Thursday, August 26, 2010

Thought Suppression and Smoking

In mindfulness, we attempt to cultivate awareness of our thoughts without trying to alter or push them away. There's a growing research literature on the dangers of thought suppression--not only does it not work but it may actual increase the incidence of the behavior one is trying to suppression.

The LA Times published an article last week on a study involving a group of smokers. They were split into three group: one group was told to simply record use; one was told to think more about smoking; and one group was asked to actively suppress thoughts about smoking. Although smokers asked to suppress thoughts smoked less the first week, their stress and discomfort increased the the second week, and by the third week, they were smoking more. As noted in the article, this has implications for any sort of habit change.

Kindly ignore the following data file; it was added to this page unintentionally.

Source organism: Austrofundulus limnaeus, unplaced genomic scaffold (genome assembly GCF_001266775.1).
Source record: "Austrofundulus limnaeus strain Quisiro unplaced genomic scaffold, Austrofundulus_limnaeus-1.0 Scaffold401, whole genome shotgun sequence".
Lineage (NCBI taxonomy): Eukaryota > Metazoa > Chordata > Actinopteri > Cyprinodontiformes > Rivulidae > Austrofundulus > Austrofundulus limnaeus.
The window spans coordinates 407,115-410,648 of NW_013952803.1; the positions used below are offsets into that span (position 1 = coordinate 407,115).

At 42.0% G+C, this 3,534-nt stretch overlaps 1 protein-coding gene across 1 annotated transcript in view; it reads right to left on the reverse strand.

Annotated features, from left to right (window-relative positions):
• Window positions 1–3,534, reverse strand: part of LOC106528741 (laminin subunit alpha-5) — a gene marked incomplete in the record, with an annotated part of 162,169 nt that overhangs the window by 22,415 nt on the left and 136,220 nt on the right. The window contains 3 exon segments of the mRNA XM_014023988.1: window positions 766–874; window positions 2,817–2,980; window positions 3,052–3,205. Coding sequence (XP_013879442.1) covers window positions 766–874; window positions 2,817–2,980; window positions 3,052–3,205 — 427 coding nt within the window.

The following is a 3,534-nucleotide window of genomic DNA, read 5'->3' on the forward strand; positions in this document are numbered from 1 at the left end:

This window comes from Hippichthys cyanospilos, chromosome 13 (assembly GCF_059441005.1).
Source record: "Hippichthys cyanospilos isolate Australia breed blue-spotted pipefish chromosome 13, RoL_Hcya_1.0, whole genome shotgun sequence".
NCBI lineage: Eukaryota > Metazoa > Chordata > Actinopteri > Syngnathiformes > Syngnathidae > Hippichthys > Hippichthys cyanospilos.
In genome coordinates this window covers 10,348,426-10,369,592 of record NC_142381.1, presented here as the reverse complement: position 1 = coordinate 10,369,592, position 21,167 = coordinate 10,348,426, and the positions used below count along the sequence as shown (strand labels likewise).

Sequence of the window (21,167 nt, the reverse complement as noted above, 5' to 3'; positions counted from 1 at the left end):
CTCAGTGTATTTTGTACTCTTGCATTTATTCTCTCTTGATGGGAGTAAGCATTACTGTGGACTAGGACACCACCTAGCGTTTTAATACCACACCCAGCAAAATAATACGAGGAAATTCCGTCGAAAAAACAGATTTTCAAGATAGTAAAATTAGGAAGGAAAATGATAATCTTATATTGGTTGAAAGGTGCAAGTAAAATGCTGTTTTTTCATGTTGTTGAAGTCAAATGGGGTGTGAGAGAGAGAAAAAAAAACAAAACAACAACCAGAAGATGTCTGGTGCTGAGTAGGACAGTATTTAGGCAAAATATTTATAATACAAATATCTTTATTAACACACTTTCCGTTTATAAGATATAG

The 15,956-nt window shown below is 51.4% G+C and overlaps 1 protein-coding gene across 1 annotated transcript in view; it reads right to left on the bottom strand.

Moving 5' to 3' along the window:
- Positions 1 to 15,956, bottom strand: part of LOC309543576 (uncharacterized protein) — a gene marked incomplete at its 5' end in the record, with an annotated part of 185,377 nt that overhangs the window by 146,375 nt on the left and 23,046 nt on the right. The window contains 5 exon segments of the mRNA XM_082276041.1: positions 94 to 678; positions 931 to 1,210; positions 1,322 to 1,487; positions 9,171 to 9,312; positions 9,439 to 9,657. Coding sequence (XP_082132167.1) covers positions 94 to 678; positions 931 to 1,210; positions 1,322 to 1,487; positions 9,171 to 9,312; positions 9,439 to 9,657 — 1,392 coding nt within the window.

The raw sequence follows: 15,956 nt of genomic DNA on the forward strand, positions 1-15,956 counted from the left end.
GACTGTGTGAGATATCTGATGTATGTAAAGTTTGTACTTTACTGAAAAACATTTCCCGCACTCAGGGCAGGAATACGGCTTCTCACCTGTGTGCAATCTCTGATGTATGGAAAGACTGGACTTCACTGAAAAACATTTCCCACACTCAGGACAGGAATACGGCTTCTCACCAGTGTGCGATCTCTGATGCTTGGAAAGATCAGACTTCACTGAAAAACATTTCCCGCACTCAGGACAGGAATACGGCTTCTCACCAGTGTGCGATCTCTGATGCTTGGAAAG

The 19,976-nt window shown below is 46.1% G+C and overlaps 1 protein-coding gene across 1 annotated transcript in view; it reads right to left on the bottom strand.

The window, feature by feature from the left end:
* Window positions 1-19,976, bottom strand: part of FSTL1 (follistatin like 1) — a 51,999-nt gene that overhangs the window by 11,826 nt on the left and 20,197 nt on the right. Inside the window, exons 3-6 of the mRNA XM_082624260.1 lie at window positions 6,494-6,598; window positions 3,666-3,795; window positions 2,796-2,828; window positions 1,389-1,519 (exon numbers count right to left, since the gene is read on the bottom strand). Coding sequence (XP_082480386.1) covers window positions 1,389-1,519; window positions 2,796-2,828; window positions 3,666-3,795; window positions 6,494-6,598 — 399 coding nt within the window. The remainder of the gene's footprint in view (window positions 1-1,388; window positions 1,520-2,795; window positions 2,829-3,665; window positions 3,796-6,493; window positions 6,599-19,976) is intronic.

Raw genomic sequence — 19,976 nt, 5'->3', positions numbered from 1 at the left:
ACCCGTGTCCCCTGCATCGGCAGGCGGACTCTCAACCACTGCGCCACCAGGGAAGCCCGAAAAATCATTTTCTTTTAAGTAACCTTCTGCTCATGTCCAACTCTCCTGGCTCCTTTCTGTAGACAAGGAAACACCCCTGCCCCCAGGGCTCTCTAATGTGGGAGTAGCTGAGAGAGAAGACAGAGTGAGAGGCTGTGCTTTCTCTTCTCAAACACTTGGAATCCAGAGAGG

Click here to read the full newspaper article.

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